When asked whether rainbow youth may have unique motivations to volunteer, Neo reflected that volunteering as a rainbow person is often “very personal”. He says, “I think a lot of the time for young people these days, activism and volunteering is closely connected… In a way, volunteering is more motivated by worry. Most people who are volunteering, for instance for climate related causes, are doing it out of worry, because the climate is screwed. A lot of people will be like, ‘Oh I see things are getting bad for this group, I’m going to help where I can.” 

Neo believes that volunteering within your community can be a strong source of empowerment, but that the sense of urgency and responsibility which comes with it can carry its own risks. “I always say that it’s really hard to work as a volunteer or in a role that’s connected to who you are, because there’s a lot more chance for that emotional stuff to come up, and you really have to manage that for yourself,” Neo explains. 

Burnout and wellbeing

Burnout and its debilitating effects is something most young volunteers can relate to, especially those who work in more political or advocacy-based roles . When you’re emotionally and personally connected to the community you volunteer for, it’s very difficult to create boundaries and stick to them. Every person you come into contact with reminds you of who you used to be, and your desire to give back can end with having nothing left to give. Not only is this harmful for individual volunteers, but also for the longevity of the causes or organisations they are giving time to.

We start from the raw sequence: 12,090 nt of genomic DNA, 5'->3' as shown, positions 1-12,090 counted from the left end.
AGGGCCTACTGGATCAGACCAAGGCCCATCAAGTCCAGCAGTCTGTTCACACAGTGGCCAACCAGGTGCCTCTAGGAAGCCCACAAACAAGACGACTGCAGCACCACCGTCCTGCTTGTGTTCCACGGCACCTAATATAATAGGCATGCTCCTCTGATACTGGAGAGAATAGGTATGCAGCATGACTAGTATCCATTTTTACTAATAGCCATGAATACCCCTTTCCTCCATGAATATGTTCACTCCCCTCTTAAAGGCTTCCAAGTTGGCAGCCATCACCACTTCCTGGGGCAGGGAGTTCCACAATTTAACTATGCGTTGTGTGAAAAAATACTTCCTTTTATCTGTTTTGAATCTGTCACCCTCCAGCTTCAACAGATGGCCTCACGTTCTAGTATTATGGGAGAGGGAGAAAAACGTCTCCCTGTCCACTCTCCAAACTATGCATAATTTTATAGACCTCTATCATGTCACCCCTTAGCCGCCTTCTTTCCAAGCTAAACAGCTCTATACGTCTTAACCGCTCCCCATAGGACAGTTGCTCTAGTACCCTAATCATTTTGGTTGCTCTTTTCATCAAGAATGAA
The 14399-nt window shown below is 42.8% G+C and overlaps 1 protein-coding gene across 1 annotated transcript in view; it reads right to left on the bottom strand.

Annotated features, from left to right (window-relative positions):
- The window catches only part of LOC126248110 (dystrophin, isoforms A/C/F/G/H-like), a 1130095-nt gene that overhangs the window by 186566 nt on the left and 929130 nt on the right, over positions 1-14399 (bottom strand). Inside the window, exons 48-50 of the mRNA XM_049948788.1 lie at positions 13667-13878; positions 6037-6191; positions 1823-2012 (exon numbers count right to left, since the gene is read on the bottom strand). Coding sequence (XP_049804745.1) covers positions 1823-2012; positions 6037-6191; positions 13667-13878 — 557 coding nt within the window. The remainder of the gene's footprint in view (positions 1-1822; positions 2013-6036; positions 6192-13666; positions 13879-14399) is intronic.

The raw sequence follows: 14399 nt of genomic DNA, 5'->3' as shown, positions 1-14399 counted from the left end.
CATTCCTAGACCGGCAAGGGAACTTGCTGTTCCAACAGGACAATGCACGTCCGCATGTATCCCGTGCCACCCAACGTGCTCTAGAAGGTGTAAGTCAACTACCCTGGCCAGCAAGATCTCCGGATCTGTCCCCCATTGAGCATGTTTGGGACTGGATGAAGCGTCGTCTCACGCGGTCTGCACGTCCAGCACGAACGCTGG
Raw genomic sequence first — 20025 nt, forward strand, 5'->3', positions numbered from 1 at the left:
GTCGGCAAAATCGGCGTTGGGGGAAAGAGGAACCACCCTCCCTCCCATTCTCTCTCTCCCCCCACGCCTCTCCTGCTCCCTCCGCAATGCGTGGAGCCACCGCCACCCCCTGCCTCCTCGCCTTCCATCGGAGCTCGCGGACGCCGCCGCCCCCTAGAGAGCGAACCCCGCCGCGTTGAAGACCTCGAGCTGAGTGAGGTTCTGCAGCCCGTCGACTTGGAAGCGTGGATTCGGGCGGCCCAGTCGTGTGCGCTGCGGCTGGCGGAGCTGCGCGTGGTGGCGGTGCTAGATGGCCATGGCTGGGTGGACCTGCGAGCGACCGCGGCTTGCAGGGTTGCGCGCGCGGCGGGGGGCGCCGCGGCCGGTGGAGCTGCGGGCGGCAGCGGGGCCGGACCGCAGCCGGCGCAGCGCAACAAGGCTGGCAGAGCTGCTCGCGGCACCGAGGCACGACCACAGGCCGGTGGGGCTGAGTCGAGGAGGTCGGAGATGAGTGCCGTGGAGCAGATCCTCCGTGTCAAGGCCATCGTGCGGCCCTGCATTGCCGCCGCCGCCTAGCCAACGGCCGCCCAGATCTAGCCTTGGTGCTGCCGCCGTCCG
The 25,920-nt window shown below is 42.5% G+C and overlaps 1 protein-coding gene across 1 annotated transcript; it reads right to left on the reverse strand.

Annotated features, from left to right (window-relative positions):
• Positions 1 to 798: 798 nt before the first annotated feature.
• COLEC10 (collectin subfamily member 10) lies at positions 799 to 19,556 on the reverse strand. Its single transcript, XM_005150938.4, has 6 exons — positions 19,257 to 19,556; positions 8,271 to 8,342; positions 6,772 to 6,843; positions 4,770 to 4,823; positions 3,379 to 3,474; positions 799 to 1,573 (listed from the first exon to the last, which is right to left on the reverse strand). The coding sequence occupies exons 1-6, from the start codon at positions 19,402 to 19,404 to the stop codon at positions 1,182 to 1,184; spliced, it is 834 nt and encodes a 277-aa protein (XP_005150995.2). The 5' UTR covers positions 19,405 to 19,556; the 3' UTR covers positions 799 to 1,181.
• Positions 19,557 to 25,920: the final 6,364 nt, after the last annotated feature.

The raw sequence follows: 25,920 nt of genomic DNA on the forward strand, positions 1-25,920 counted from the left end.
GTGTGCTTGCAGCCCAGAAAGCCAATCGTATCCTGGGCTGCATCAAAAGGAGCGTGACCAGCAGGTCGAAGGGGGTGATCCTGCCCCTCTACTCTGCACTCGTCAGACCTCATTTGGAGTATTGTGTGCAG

For Neo, it’s important to recognise the signs of burnout and recommends having plans in place should it come up. “I have a list of things that bring me comfort, like food I like, favourite TV shows, favourite movies… As well as having people who are willing to call you out when you are getting close to it [burnout]. I’m really bad at recognising it myself, so I outsource it.” Organisations can also do their part. For instance, InsideOUT Kōaro makes it clear to volunteers that “health comes first”, and allows volunteers to do as much or as little as they feel up for, with no minimum hour expectations. 

The solution to burnout is also societal. Both Neo and I have noticed that when we ask our friends how they’re doing – many of them youth volunteers themselves – their instinctive response is: “I’m good, really, really busy though!”. Being busy has almost become a source of pride in and of itself. “There needs to be an attitude shift towards being busy. Can you imagine, ‘How are you doing?’, ‘Oh, just chill’”, Neo laughs, “Whenever someone tells me that they’ve been doing nothing I think, ‘That’s awesome!’. Someone the other day asked how I was, and I said I was stressed. They said, ‘Me too… Actually, no I’m not. The thing I’m most stressed about is getting my library book back in time’. I’m like, that’s great! I love that for you.”